How Bad Do You Want It?

“How bad do you want it”, that’s the question I asked myself while watching the buzzer-beating crazy shot Lebron James made in game 3 of the Eastern Conference Semifinals against the Toronto Raptors. In case you missed it:

Lebron, now 33, is at the peak of his NBA career, and probably the best he has ever been. When you watch him play, he makes it look too easy…he almost makes the impossible seem possible and because he has been consistently improving, your perception of “oh well that was a lucky shot” fades away. You have no choice but to respect his greatness. But greatness doesn’t come easy, it comes through years of practice, dedication, persistence, and perseverance. That’s what makes Lebron an outlier – not just his freakish genetics, but mental toughness and solid character which breads his one-of-a-kind persona.

I thought of writing this article to show you just how tough the road to success really is, and that nothing good ever comes easy – because everything worth doing takes time.

Being patient & making difficult decisions

Lebron started his professional career in 2003 (straight from high school at only 18 years old), and remained with the Cleveland Cavaliers until 2010 – and although they made it to the playoffs several times, the Cavs never managed to win. Seven years of giving it everything he had, but never able to close the gap…or hoist that trophy. As a free agent in 2010, Lebron decided to take his talents elsewhere.

He moved to the Miami Heat.

Well-before being the global phenom he is, James was (and still is of course) a native hero to the city of Cleveland. He was born and raised in Akron, Ohio and went to St. Vincent-St. Mary high school. He lead his school and won the Division 3 State Title for 2 years in a row. He also won several awards like Mr. Basketball of Ohio and was inducted in his high school’s hall of fame. So, as you can imagine, making the decision to leave the Cavs in 2010 was not an easy decision by any means – leaving the Cavs to Lebron must have felt like turning your back on your home… your family.

Overcoming doubt and silencing the haters

Skip to minute 17:00

[James]: “In my mind that whole year, it wasn’t the same guy who fell in love with the game of basketball. It wasn’t. I could feel it like every single game, it was so heavy on me. From the decision to the game on the roads, to being booed – the aura around us was so bad and I was like I’m not this guy (playing the villain role) but if they want this guy, then I’ll be him. I was somebody that year that I wasn’t my whole life – I was playing a role, being somebody, and trying to make everyone happy instead of putting my happiness first…listening to people, critics, and of course the haters.”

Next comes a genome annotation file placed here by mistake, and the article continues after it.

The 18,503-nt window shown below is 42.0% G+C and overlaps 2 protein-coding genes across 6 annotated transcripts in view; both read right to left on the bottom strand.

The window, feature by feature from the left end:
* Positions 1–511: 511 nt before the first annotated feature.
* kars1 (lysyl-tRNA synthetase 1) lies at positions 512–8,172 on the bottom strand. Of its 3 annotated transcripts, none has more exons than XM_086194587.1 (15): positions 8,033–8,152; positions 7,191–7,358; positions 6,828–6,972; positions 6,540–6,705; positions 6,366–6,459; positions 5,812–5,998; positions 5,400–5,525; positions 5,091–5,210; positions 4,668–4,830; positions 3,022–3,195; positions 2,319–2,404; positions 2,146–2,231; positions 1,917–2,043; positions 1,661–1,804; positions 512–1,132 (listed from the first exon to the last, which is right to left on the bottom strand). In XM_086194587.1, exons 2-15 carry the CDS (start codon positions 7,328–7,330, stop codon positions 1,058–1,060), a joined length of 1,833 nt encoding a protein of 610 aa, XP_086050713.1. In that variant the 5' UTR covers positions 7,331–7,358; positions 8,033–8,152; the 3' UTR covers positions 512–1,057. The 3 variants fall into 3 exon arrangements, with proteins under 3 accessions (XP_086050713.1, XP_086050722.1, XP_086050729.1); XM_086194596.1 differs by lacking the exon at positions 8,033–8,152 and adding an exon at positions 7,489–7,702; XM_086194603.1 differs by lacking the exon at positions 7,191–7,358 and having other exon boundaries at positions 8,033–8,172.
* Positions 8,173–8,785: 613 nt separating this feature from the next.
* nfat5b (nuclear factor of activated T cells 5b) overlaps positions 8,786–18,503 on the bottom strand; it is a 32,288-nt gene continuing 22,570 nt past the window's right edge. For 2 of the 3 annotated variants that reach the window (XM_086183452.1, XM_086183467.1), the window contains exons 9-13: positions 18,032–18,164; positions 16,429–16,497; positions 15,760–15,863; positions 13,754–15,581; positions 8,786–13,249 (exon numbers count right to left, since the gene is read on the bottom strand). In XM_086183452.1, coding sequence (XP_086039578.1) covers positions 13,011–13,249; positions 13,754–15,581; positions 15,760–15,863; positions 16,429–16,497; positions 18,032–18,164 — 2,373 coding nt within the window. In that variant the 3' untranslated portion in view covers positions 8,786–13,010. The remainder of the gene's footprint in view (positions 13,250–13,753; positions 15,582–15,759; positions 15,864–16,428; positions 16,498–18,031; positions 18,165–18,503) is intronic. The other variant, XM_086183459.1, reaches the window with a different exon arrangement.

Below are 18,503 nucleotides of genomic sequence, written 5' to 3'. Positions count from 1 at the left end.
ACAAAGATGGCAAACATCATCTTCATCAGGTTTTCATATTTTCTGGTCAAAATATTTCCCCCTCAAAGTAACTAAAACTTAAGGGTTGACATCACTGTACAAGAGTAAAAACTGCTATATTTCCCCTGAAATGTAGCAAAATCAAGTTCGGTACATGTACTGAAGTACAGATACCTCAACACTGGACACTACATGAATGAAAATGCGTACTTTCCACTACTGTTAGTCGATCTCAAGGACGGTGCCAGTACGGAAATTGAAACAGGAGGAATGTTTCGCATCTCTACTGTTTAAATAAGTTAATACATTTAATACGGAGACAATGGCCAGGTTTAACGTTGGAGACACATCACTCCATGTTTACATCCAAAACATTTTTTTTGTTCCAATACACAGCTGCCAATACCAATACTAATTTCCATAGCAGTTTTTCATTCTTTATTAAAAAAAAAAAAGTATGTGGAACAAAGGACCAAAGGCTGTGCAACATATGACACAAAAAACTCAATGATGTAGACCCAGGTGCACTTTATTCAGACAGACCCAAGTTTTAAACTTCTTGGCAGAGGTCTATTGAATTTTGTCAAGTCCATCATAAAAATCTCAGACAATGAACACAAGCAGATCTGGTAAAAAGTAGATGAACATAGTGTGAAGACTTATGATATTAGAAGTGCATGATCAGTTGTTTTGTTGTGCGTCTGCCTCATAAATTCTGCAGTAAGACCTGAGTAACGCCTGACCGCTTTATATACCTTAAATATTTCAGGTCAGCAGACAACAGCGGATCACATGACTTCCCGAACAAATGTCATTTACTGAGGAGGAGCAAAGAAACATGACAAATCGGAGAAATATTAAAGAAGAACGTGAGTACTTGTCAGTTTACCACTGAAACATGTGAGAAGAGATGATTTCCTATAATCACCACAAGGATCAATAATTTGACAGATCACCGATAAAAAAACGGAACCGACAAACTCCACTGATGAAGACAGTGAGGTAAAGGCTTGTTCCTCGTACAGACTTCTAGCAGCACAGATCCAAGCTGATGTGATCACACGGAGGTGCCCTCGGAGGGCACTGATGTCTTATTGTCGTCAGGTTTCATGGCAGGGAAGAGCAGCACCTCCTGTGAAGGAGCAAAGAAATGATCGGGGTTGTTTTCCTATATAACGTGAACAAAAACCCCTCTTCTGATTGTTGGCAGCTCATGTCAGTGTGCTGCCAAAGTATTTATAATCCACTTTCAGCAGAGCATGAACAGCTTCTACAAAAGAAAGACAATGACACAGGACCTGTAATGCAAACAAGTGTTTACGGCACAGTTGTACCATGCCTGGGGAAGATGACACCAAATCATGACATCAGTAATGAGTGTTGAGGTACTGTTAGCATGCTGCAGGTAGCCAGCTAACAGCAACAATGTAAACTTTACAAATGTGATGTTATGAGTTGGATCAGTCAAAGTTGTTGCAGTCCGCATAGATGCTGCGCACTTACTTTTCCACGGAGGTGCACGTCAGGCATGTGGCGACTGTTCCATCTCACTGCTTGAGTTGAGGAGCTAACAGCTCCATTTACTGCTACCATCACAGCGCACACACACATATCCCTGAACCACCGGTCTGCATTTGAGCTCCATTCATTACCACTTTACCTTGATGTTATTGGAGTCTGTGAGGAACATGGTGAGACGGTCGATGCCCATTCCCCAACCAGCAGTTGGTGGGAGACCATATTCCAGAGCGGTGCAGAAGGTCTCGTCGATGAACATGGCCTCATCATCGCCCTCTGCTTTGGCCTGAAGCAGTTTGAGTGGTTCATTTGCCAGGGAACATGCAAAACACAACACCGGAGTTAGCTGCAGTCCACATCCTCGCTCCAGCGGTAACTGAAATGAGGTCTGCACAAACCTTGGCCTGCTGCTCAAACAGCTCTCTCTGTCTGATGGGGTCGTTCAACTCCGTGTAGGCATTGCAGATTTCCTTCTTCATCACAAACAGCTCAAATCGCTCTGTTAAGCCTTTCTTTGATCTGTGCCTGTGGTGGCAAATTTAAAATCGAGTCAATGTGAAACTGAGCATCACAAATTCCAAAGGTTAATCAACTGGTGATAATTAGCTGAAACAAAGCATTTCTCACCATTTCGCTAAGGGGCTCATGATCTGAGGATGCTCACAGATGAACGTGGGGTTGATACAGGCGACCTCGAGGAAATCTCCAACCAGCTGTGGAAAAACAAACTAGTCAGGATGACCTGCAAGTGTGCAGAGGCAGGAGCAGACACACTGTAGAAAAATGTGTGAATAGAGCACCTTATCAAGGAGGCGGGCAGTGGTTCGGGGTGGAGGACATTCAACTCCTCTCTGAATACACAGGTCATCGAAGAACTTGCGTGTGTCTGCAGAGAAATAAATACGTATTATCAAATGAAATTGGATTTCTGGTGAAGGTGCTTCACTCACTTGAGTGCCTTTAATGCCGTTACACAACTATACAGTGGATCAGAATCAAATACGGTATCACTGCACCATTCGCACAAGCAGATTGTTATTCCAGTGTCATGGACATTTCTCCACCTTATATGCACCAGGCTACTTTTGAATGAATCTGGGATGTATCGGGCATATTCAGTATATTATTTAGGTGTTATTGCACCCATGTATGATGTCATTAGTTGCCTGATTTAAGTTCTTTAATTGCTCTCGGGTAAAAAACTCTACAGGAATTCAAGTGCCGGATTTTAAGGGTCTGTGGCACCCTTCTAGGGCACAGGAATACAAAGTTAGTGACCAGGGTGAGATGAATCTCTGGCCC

In his first year with Miami, and with all the pressure building up, James and the team were still unable to win a championship.

[James]: “It took so much out of me, so after the season I didn’t leave my room for 2 weeks – I looked like Tom Hanks from Castaway, I looked terrible. I was done, and I felt like if I don’t win this coming year that I’d be buried under a cemetery. Luckily, Dwayne Wade called me and said let’s go to the Bahamas – and we had some great conversations there. D-Wade said in order for us to be great, you have to be THE guy. In order for us to accomplish what we need to, you need to be the guy that you were in Cleveland for us here in Miami – and I’ll take a step back for you.”

In 2012, Miami won the championship, and for Lebron, this was 9 years in the making. The Heat went on to win back-to-back in 2013 as well.

Overcoming all odds and persevering

In 2014, James opted out of his contract with the Heat and became a free agent. He made the decision to come back to Cleveland, play for the Cavs and help them win a championship.

In 2015, the Cavs finished the year with 57 wins and the best record in the East. They made the playoffs and were advancing comfortably to the finals. When they reached the final stretch, to face the strong Golden State Warriors – Cleveland fell behind 3-1, including two blowout losses. James responded by getting back-to-back 41 point games in games 5 and 6, gave the Cavs some hope. In game 7, he posted a triple-double, and won Cleveland the city’s first professional sports title in 52 years and becoming the first team in NBA history to come back from a 3-1 series deficit in the finals.

So, my parting question to you is…